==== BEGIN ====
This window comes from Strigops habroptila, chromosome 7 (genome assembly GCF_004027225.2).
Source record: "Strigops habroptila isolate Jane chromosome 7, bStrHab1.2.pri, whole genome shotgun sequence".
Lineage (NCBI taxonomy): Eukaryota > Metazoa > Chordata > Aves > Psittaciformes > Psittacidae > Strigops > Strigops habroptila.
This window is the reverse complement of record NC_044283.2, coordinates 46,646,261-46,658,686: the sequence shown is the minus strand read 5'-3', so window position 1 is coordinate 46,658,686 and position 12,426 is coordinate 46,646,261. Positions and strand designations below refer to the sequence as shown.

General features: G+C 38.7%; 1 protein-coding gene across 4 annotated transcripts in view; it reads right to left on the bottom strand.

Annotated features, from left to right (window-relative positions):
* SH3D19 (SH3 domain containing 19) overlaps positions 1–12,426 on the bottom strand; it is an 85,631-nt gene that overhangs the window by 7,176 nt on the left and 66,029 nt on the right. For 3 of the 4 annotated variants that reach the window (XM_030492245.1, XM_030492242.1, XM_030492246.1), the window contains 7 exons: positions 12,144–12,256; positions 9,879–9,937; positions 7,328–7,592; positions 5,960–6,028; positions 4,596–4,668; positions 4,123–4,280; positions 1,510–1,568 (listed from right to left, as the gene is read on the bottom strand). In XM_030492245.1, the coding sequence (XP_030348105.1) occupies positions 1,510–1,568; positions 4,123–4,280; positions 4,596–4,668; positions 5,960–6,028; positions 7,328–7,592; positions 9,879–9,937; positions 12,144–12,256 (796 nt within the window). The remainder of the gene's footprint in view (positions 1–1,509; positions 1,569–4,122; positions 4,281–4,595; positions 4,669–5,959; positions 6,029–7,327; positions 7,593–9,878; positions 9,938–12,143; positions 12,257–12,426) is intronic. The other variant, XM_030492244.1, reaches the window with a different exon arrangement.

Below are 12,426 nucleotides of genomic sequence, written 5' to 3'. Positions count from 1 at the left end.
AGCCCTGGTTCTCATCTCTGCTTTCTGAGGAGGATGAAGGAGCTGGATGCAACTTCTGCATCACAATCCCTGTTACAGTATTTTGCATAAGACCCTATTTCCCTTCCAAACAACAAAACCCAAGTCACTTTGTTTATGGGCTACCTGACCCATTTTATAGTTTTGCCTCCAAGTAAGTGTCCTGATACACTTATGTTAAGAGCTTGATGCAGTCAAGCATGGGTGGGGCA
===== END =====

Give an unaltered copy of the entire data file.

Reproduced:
This window comes from Strigops habroptila, chromosome 7 (genome assembly GCF_004027225.2).
Source record: "Strigops habroptila isolate Jane chromosome 7, bStrHab1.2.pri, whole genome shotgun sequence".
Lineage (NCBI taxonomy): Eukaryota > Metazoa > Chordata > Aves > Psittaciformes > Psittacidae > Strigops > Strigops habroptila.
This window is the reverse complement of record NC_044283.2, coordinates 46,646,261-46,658,686: the sequence shown is the minus strand read 5'-3', so window position 1 is coordinate 46,658,686 and position 12,426 is coordinate 46,646,261. Positions and strand designations below refer to the sequence as shown.

General features: G+C 38.7%; 1 protein-coding gene across 4 annotated transcripts in view; it reads right to left on the bottom strand.

Annotated features, from left to right (window-relative positions):
* SH3D19 (SH3 domain containing 19) overlaps positions 1–12,426 on the bottom strand; it is an 85,631-nt gene that overhangs the window by 7,176 nt on the left and 66,029 nt on the right. For 3 of the 4 annotated variants that reach the window (XM_030492245.1, XM_030492242.1, XM_030492246.1), the window contains 7 exons: positions 12,144–12,256; positions 9,879–9,937; positions 7,328–7,592; positions 5,960–6,028; positions 4,596–4,668; positions 4,123–4,280; positions 1,510–1,568 (listed from right to left, as the gene is read on the bottom strand). In XM_030492245.1, the coding sequence (XP_030348105.1) occupies positions 1,510–1,568; positions 4,123–4,280; positions 4,596–4,668; positions 5,960–6,028; positions 7,328–7,592; positions 9,879–9,937; positions 12,144–12,256 (796 nt within the window). The remainder of the gene's footprint in view (positions 1–1,509; positions 1,569–4,122; positions 4,281–4,595; positions 4,669–5,959; positions 6,029–7,327; positions 7,593–9,878; positions 9,938–12,143; positions 12,257–12,426) is intronic. The other variant, XM_030492244.1, reaches the window with a different exon arrangement.

Below are 12,426 nucleotides of genomic sequence, written 5' to 3'. Positions count from 1 at the left end.
AGCCCTGGTTCTCATCTCTGCTTTCTGAGGAGGATGAAGGAGCTGGATGCAACTTCTGCATCACAATCCCTGTTACAGTATTTTGCATAAGACCCTATTTCCCTTCCAAACAACAAAACCCAAGTCACTTTGTTTATGGGCTACCTGACCCATTTTATAGTTTTGCCTCCAAGTAAGTGTCCTGATACACTTATGTTAAGAGCTTGATGCAGTCAAGCATGGGTGGGGCA